• Gargano S.M.
      • Badjatia N.
      • Nikolaus Y.
      • Peiper S.C.
      • Wang Z.-.X.
      Characterization and clinical significance of EIF1AX mutations and co-mutations in cytologically indeterminate thyroid nodules: a 5-year retrospective analysis.
      ], which is consistent with other studies [
      • Agrawal N.
      • Akbani R.
      • Aksoy B.A.
      • Ally A.
      • Arachchi H.
      • Asa S.L.
      • et al.
      Integrated genomic characterization of papillary thyroid carcinoma.
      ,
      • Landa I.
      • Ibrahimpasic T.
      • Boucai L.
      • Sinha R.
      • Knauf J.A.
      • Shah R.H.
      • et al.
      Genomic and transcriptomic hallmarks of poorly differentiated and anaplastic thyroid cancers.
      ].
      It was previously thought that BRAF alteration is mutually exclusive with aberrations in EIF1AX in thyroid cancer, suggesting their distinctive roles in tumorigenesis. However, in our case, the novel YWHAG-BRAF fusion and EIF1AX mutation are found concurrently in the same lesion. The component with conventional PTC morphology harbors YWHAG-BRAF fusion and EIF1AX mutation concurrently, while the follicular variant component carries only the YWHAG-BRAF fusion. As suggested by a previous study, the conventional type of PTC is associated with higher-risk disease and significantly poorer long-term outcomes, including increased risk for disease recurrence and cancer-specific death than the follicular variant of PTC [
      • Henke L.E.
      • Pfeifer J.D.
      • Baranski T.J.
      • Dewees T.
      • Grigsby P.W.
      Long-term outcomes of follicular variant vs classic papillary thyroid carcinoma.
      ]. Our results suggest that the conventional PTC harboring YWHAG-BRAF fusion with concurrent EIF1AX mutation might present a potentially more aggressive malignancy than the FVPTC harboring YWHAG-BRAF fusion only.
      Recently, the highly selective MAP pathway kinases inhibitors, such as Sorafenib and Vemurafenib, have shown significant efficacy for treating tumors harboring BRAF mutations [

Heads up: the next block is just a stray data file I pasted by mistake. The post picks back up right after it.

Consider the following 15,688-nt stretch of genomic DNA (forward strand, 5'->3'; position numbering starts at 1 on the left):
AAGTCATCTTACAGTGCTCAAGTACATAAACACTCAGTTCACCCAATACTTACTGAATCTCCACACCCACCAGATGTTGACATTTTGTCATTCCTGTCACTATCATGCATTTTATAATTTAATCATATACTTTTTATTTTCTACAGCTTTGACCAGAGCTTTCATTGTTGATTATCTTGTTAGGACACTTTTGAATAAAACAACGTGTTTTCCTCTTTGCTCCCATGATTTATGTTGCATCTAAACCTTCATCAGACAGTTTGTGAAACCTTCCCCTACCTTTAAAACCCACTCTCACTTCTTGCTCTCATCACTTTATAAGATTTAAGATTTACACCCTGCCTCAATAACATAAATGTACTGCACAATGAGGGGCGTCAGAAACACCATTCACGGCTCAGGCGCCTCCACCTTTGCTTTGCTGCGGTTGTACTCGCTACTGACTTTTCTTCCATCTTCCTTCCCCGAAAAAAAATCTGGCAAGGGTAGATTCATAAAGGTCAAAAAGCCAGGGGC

• Zaman A.
      • Wu W.
      • Bivona T.G.
      Targeting oncogenic BRAF: past, present, and future.
      ,
      • Chapman P.B.
      • Hauschild A.
      • Robert C.
      • Haanen J.B.
      • Ascierto P.
      • Larkin J.
      • et al.
      Improved survival with vemurafenib in melanoma with BRAF V600E mutation.
      ]. Increased testing of thyroid cancers, particularly the clinically aggressive forms, for BRAF mutation or rearrangement will facilitate targeted therapy as a more effective and personalized treatment.
      In conclusion, we identified a novel YWHAG-BRAF fusion with a concurrent EIF1AX mutation in a single nodule of PTC with coexisting conventional and follicular variant histology. The results further contribute to understanding the tumorigenesis of thyroid cancer and the insight into the evolution of the tumor driven by different mechanisms, which could eventually improve clinical outcomes by targeted therapy.

      Ethics approval and consent to participate

      Written informed consent of the patient has been obtained.

      Patient consent for publication

      The patient has consented to the submission of the case report to the journal.

      Authors’ contributions

      RL and SG made contributions to writing the manuscript. EC contributed to revising the manuscript, ZW and NB performed the molecular analysis. All authors read and approved the final manuscript.

      Availability of data and materials

      • : The data of the present study are available from the corresponding author upon reasonable request.

      Declaration of Competing Interest

      The authors declare that they have no competing interests.

      Acknowledgements

      Not applicable.

      Funding

      Not applicable.